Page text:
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Asteroid Goldberg:

Passover in Outer Space

by Brianna Caplan Sayres
illustrated by Merrill Rainey

hardcover • picture book • 40 pages • 10" by 8"

$18.95 US • ISBN 978-1951365004

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When Asteroid and her family get stuck in outer space for Passover, Asteroid plans a Passover seder for herself and her family that is truly out-of-this-world!

An out-of-this-world Passover fantasy!

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Guests come from across the solar system!
Such interesting matzoh can be found in space!
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And who knew that Jupiter's moons were matzoh balls?
Join Asteroid and her family for a seder that is truly out-of-this-world!
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Asteroid Goldberg illustrations Copyright Merrill Rainey


Publisher's Weekly

The lesson is clear: Passover is wherever you hang— or float—your hat. 

Foreword Reviews

Children's Picture Books Spotlight Section:

Get ready for a Passover Seder unlike any other. When Asteroid and her family get stranded in space on their way home from Pluto, they rally together to creatively observe time-honored customs. Staying true to tradition while feasting is kind of tricky in zero gravity where the only ladle around is the Big Dipper, but it’s also lots of fun, especially with the help of colorful friends willing to try a little something different.

The Jewish Standard

For the little astronauts in your home, “Asteroid Goldberg: Passover in Outer Space” takes kids on a fantastic voyage to celebrate the holiday in space. The debut picture book of this new publisher, Intergalactic Afikoman (how appropriate?), asks kids to imagine what seder might be like in outer space. First the family must clean the floating chometz on the spaceship. Next they scoop up matzo ball moons from Jupiter. Which guests will they invite? With Brianna Caplan Sayres’ lively rhyme and Merrill Rainey’s interstellar illustrations, imaginations will soar. 


Jewish Telegraphic Agency

Rainey’s large, animated illustrations are a laugh-out-loud blast as Asteroid and her family fly around the zero gravity seder table. Even the matzah balls float. Relatives pop in from Mars and Venus. A back page includes a glossary and a link for information on Jewish astronauts.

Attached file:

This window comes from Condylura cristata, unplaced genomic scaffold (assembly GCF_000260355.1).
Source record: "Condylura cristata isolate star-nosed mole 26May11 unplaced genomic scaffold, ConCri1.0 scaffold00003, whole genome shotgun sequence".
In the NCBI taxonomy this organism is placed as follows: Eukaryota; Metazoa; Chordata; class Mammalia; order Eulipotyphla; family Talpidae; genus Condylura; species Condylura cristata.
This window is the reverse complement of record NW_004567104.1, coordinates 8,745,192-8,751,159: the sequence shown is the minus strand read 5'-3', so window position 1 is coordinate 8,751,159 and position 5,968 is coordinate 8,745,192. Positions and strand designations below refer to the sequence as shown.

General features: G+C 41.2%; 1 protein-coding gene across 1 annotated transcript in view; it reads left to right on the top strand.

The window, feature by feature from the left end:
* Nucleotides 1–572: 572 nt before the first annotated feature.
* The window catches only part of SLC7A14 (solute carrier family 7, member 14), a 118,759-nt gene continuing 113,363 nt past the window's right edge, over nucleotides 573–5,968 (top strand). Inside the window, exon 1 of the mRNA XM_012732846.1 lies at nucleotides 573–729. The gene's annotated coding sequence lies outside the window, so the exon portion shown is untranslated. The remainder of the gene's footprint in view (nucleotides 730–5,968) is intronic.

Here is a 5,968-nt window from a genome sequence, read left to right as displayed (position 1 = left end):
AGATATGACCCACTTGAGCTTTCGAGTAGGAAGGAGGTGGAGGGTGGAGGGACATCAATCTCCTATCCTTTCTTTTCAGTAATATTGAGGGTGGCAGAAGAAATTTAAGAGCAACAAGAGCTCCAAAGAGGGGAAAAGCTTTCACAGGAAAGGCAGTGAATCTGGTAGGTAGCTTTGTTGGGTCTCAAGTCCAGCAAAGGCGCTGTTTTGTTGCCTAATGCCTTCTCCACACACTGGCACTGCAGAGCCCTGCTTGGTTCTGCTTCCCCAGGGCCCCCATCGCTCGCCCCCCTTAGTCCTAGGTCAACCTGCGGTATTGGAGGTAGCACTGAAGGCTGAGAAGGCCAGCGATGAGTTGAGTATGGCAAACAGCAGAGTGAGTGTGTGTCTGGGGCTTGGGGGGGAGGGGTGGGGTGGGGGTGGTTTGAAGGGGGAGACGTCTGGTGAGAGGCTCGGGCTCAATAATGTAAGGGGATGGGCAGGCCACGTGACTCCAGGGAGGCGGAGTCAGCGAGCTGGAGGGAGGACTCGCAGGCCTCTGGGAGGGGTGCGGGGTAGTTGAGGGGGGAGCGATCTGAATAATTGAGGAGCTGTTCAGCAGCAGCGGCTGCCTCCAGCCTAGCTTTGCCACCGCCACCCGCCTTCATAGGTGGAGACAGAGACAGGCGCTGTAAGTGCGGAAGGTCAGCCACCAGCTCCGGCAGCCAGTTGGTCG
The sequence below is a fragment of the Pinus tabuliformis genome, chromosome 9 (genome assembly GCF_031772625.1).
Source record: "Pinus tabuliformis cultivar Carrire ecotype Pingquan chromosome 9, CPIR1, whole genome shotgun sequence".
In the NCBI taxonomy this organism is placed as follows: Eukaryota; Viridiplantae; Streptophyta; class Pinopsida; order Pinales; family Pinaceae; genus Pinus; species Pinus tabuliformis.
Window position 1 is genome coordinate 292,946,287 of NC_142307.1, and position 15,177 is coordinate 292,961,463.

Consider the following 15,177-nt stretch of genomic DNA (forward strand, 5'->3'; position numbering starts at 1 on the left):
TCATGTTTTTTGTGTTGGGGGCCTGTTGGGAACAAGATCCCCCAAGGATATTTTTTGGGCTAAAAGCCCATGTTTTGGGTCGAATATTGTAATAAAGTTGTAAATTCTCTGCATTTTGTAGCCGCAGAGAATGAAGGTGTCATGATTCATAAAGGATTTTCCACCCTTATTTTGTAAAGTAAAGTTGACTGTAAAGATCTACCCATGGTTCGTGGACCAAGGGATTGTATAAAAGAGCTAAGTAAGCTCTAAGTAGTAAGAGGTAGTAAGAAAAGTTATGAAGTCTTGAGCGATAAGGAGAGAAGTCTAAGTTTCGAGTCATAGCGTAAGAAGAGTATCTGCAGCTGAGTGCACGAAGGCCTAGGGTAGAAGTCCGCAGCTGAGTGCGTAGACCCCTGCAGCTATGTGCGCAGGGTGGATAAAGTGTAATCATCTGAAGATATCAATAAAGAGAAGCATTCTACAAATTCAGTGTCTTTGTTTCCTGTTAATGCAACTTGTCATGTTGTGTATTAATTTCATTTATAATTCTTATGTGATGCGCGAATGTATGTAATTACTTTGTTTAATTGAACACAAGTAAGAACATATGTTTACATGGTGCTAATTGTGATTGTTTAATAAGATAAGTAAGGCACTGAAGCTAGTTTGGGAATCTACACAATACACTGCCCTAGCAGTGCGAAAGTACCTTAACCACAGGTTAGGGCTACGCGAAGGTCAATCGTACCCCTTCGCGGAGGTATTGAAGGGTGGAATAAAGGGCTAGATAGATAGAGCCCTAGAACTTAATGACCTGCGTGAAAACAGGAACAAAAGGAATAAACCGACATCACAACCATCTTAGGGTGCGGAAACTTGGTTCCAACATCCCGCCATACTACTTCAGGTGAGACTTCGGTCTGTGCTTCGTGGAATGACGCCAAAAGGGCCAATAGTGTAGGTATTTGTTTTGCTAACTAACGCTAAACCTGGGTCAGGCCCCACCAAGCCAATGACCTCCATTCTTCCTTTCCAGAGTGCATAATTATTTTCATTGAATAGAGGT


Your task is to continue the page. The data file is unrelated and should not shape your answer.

Jewish Journal

For those kids who are drawn to outer space stories, this over-the-top rhyming tall tale featuring a family of Jewish astronauts may fit the bill... The lively illustrations are fun and goofy (especially the space dog) and so is the story.

AJL News & Reviews

Why is this Passover book different from other Passover books? Because the Goldberg family celebrates Passover in outer space!... An imaginative take on the traditional preparation for and rituals of Passover, the lively illustrations are perfect for the story...Young readers who have some understanding of the holiday and of space travel will have a blast with this one.


Midwest Book Review

Asteroid Goldberg: Passover in Outer Space is a children's picturebook about a space-traveling Jewish family, the Goldbergs, who celebrate the Passover holiday while flying home from Pluto! Although the rhyming story is science fiction, it is deliberately in keeping with traditions of the seder, and features a glossary of terms related to the Passover celebration. Asteroid Goldberg: Passover in Outer Space is a delightful picturebook, and a choice pick for Jewish families to read aloud and share with their children. Highly recommended.

The Sydney Taylor Shmooze

...There are a lot of Passover picture books, but this one definitely rises to the top. It is light and fun, telling a story that most Jewish children have heard many times, in a totally new and engaging way. I can see this becoming a Passover staple in Jewish schools and households with children aged roughly 3 to 8. It is also a fun opportunity to discuss the first person to celebrate Passover in space: NASA astronaut Garrett Reisman. Asteroid Goldberg certainly deserves consideration for the Sydney Taylor Book Award. The portrayal of Passover is positive and authentically Jewish, albeit a tiny bit inventive when sourcing ingredients. The text itself is well-written and appropriate for picture book audiences. One of the award guidelines mentions “diversity of time period and country of origin.” A book presumably set in the future, in outer space, definitely checks those boxes!